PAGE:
Sjögren's syndrome (SS) is a progressive autoimmune rheumatic disorder.1-6 Its precise etiology is unknown, although several contributing factors have been identified. One theory is that the condition results from complications related to infection with the Epstein-Barr virus.4 Primary exposure to or reactivation of Epstein-Barr virus elicits expression of the human leukocyte antigen complex. This is recognized by T lymphocytes (CD 4+) resulting in the release of cytokines (tumor necrosis factor, interleukin-2, interferon-gamma, and others). A genetic marker specific for Sjögren's syndrome, HLA-DR4, has been identified.1,2 According to the World Health Organization, the prevalence of Sjögren 's syndrome is unknown.7 A recent epidemiologic study in Sweden estimated the prevalence in the adult population to be 2.7%.8 In the United States, 10 years ago, the number of patients with Sjögren's syndrome was thought to be fewer than 100,000.9 This number today is estimated to be more than 1 million.10 Sjögren's syndrome has been reported in nearly every major country of the world, and the geographic distribution of cases appears to be relatively uniform.11 Sjögren's syndrome typically affects women (90%) during the fourth or fifth decade of life.12 Isolated cases of Sjögren's syndrome in children have been reported.13.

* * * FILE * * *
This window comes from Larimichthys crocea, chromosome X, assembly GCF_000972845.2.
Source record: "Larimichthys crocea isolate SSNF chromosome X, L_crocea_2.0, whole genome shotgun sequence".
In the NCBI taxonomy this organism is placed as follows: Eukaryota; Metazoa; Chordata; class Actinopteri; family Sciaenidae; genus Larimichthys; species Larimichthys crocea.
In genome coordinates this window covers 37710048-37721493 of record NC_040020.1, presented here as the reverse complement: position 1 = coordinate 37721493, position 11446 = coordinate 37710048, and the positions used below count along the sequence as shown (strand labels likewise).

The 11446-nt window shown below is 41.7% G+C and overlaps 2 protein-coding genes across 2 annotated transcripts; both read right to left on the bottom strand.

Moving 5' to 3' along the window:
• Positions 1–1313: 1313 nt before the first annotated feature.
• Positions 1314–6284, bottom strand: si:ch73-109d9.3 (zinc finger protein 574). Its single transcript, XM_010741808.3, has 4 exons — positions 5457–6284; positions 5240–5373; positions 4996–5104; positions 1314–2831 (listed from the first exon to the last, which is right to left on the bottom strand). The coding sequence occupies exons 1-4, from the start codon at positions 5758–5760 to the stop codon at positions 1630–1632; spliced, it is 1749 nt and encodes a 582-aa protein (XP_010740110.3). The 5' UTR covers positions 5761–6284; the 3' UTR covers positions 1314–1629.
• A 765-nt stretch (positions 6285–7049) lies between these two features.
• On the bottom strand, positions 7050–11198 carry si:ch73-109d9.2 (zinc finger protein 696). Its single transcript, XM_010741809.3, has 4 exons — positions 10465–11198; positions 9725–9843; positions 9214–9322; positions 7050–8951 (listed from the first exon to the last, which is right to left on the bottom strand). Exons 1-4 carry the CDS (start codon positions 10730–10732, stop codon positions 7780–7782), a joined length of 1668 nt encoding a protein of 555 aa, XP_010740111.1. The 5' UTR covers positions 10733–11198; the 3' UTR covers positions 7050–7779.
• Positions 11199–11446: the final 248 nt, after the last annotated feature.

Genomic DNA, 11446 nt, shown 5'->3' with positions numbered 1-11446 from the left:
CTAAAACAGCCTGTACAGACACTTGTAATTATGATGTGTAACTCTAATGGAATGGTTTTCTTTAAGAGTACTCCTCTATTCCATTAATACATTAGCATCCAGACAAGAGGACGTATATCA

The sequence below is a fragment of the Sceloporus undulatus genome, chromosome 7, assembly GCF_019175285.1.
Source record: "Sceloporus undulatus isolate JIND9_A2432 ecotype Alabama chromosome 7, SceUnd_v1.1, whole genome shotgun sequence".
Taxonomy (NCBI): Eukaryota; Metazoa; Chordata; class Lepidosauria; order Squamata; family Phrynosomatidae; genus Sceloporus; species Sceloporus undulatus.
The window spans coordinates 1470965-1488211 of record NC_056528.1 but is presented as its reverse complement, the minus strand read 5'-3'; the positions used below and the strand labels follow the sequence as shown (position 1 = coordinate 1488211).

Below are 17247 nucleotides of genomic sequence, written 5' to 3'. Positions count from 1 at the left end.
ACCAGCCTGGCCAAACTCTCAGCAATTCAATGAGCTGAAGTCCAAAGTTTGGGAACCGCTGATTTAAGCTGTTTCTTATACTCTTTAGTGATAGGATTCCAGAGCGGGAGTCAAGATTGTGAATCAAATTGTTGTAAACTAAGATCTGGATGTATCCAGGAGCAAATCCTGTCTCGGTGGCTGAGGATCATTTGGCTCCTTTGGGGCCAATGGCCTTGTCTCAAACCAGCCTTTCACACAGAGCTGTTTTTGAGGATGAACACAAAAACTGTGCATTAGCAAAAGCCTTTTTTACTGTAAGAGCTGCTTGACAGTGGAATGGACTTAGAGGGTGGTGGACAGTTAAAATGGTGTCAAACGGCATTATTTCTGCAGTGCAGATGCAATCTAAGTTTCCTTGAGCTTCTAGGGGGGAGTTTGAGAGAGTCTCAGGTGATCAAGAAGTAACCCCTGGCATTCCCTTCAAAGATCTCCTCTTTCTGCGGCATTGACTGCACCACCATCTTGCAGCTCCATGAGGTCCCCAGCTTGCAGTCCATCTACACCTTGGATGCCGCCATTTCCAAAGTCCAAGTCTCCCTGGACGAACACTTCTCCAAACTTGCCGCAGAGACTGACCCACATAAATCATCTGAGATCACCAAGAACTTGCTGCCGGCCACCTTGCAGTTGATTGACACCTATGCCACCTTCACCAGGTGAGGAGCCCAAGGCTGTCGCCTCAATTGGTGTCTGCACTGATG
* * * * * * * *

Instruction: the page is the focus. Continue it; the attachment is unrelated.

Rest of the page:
|Original language||English (US)|
|Number of pages||11|
|State||Published - Oct 1999|
Copyright 2007 Elsevier B.V., All rights reserved.